Straitjackets. Sedatives. Bars on the windows. In 1900, patients at mental hospitals in the United States faced inhumane treatment, often because doctors could not identify the cause of their melancholy or mania. Officials at psychiatric hospitals in the 1900s, known at the time as lunatic asylums or insane asylums, locked patients up against their will, with few ideas on how to properly treat their problems. As Nellie Bly witnessed when she went undercover at Bellevue Hospital in New York, patients were beaten and choked, and their living quarters often looked more like prison cells than hospital rooms.
In one institution, new patients who tested positive for syphilis were intentionally infected with malaria, once considered an effective treatment for the sexually transmitted infection. Halls were often filled with screaming and crying. Conditions at asylums in the 1900s were terrible, even before doctors began using treatments like the lobotomy and electric shock therapy. Patients quickly learned to simply parrot back what doctors wanted to hear in the hopes of leaving the facility.
The truth about what life was like at a historic mental institution will appall you.
In the early days of mental hospitals, not everyone chose to enter one. Up until the 1960s, the majority of asylum patients in the US were admitted involuntarily to institutions. By contrast, about 71% of people in psychiatric institutions today are voluntary patients.
Laws allowed families to commit their relatives with little supporting evidence. In 1860, for example, based on an Illinois law, Elizabeth Packard landed in an asylum for three years only because she practiced a different religion from her husband.
Parents also committed their children to mental institutions. In 1883, Henry Frazier was sent to an asylum in New Orleans because his mother called him uncontrollable, saying that "he masturbates himself to complete exhaustion."
Families could even "purchase" confinement for relatives they didn't want to deal with. And patients might stay in psychiatric institutions for extended periods. By 1904, only 27.8% of asylum patients in the US had been institutionalized for a year or less, with the vast majority being long-term cases.
Some people with mental health issues tried to hide their condition to avoid being sent to an asylum. A firsthand account from a patient at the Oregon State Hospital warned that peculiar behavior could land people in the hospital against their will:
They'll put you out at the end of Center street if you don't watch out. They'll put you out in the bughouse with the rest of the nuts.
In 1887, journalist Nellie Bly agreed to go undercover in a mental asylum to record the conditions inside. She reported horrific treatment from doctors, including hair pulling and solitary confinement. Bly also decried the way patients were treated like prisoners:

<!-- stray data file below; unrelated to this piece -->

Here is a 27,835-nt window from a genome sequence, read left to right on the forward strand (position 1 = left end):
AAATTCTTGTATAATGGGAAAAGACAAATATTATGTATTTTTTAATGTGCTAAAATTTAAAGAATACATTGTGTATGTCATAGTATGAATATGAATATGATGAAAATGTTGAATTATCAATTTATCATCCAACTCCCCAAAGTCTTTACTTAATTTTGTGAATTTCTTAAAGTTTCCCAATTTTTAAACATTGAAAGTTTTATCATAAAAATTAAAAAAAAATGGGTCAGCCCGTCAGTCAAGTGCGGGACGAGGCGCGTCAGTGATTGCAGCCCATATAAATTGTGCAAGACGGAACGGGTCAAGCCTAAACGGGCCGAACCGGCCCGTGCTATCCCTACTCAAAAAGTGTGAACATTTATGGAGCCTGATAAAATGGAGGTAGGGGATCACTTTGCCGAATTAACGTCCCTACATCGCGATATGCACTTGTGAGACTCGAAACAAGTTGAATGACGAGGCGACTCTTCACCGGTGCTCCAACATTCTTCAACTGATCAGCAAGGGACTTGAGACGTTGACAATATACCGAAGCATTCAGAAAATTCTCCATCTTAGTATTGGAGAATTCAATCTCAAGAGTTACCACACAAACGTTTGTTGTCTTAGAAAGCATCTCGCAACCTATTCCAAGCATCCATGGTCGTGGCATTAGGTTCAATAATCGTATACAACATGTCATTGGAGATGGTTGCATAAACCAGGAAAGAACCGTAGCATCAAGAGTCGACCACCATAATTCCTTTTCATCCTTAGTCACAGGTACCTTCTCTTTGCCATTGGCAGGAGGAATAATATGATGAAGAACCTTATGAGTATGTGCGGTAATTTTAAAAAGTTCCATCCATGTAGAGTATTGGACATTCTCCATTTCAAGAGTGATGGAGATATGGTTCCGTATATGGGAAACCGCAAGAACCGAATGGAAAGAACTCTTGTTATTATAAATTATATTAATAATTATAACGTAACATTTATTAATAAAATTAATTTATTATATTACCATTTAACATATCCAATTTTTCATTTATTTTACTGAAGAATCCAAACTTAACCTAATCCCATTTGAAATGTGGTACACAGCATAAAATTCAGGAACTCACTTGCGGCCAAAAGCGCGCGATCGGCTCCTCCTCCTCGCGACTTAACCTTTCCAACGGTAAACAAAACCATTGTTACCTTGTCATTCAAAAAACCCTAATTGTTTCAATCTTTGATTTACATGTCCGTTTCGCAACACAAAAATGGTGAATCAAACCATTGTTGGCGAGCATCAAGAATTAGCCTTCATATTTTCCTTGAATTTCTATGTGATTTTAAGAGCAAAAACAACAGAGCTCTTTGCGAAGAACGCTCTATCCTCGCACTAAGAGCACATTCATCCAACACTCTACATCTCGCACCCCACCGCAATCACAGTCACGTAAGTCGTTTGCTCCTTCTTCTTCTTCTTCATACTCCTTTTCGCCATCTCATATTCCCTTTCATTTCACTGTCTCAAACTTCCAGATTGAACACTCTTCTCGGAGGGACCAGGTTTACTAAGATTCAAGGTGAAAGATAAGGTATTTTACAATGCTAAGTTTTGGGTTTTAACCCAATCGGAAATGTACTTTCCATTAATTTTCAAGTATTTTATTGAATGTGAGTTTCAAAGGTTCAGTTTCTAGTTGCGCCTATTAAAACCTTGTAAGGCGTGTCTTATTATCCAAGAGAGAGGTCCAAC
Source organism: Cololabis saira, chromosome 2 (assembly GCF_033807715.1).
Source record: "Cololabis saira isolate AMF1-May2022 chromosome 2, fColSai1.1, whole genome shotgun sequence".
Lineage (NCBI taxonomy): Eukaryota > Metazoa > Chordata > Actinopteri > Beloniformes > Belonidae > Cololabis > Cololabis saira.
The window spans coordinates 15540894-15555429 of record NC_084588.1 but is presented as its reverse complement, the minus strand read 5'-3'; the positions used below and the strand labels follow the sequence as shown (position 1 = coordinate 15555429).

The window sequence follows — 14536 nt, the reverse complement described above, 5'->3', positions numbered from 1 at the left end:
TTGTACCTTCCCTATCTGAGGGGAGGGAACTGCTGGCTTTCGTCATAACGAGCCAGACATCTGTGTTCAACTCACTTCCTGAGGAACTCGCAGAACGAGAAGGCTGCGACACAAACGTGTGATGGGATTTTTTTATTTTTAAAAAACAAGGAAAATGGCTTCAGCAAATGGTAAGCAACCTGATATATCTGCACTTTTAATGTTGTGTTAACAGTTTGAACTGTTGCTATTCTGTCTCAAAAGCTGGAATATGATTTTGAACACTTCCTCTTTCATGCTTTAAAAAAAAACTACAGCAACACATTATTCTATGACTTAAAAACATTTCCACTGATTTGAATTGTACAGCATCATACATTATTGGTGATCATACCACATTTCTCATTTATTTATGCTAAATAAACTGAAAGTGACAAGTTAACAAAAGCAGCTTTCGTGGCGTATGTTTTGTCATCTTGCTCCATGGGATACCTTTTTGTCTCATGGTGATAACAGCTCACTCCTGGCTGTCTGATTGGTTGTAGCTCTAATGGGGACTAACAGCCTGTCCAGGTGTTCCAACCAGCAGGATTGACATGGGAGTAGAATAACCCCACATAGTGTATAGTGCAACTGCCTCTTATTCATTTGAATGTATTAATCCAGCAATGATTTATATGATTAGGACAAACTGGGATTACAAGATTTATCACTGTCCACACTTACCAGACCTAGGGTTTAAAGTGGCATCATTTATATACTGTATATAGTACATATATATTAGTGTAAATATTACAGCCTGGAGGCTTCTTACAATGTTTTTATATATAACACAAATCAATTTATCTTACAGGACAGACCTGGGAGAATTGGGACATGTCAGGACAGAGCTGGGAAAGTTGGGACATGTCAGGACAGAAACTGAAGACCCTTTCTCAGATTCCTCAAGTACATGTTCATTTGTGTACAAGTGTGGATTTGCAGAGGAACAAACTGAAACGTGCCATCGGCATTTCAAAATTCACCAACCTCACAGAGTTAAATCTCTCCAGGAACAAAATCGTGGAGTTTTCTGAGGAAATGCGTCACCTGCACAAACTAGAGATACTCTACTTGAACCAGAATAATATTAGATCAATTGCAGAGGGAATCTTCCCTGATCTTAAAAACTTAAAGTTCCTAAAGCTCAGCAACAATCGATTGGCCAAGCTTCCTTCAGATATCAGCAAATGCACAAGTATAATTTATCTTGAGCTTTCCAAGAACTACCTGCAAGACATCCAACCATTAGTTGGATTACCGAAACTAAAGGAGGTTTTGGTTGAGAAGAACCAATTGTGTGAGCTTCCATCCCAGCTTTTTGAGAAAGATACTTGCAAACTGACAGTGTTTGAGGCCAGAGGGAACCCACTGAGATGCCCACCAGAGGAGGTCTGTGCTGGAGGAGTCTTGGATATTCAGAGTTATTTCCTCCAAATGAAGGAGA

I could not sleep, so I lay in bed picturing to myself the horrors in case a fire should break out in the asylum. Every door is locked separately and the windows are heavily barred, so that escape is impossible. In the one building alone there are, I think Dr. Ingram told me, some 300 women. They are locked, one to 10 in a room. It is impossible to get out unless these doors are unlocked.
By the early 20th century, many mental hospitals tested patients for syphilis. At the Oregon State Hospital, doctors used "malarial treatment" for people newly infected with the disease, which was incurable before antibiotics. Doctors who used the treatment, first advocated by Dr. Julius Wagner-Jauregg, intentionally injected malaria germs into a patient's bloodstream based on the theory that malarial fever could kill syphilis.
Wagner-Jauregg's research showed that approximately half of these patients saw a reduction in syphilis symptoms after the malaria infection, but at least 15% died from the treatment. One patient in Oregon reported, "Right now, four or five patients on the ward are in bed with malaria."
The earliest treatments for mental illness were often brutal. In the early 19th century, asylums in England used a wheel to spin patients at a high speed. Other treatments, still used at the end of the 19th century, included harnessing patients and swinging them, or branding a patient with hot irons in an attempt to "bring him to his senses."
Improvements in technology didn't always mean better treatment. By the 1930s, doctors began to experiment with new, troubling methods of treating mental illness, including lobotomies and electric shock therapy.
Patients soon learned the only way to get out of the insane asylum was to fake it. "You do just what the doctor says if you want to get out of here," one patient said. The same patient later died by suicide.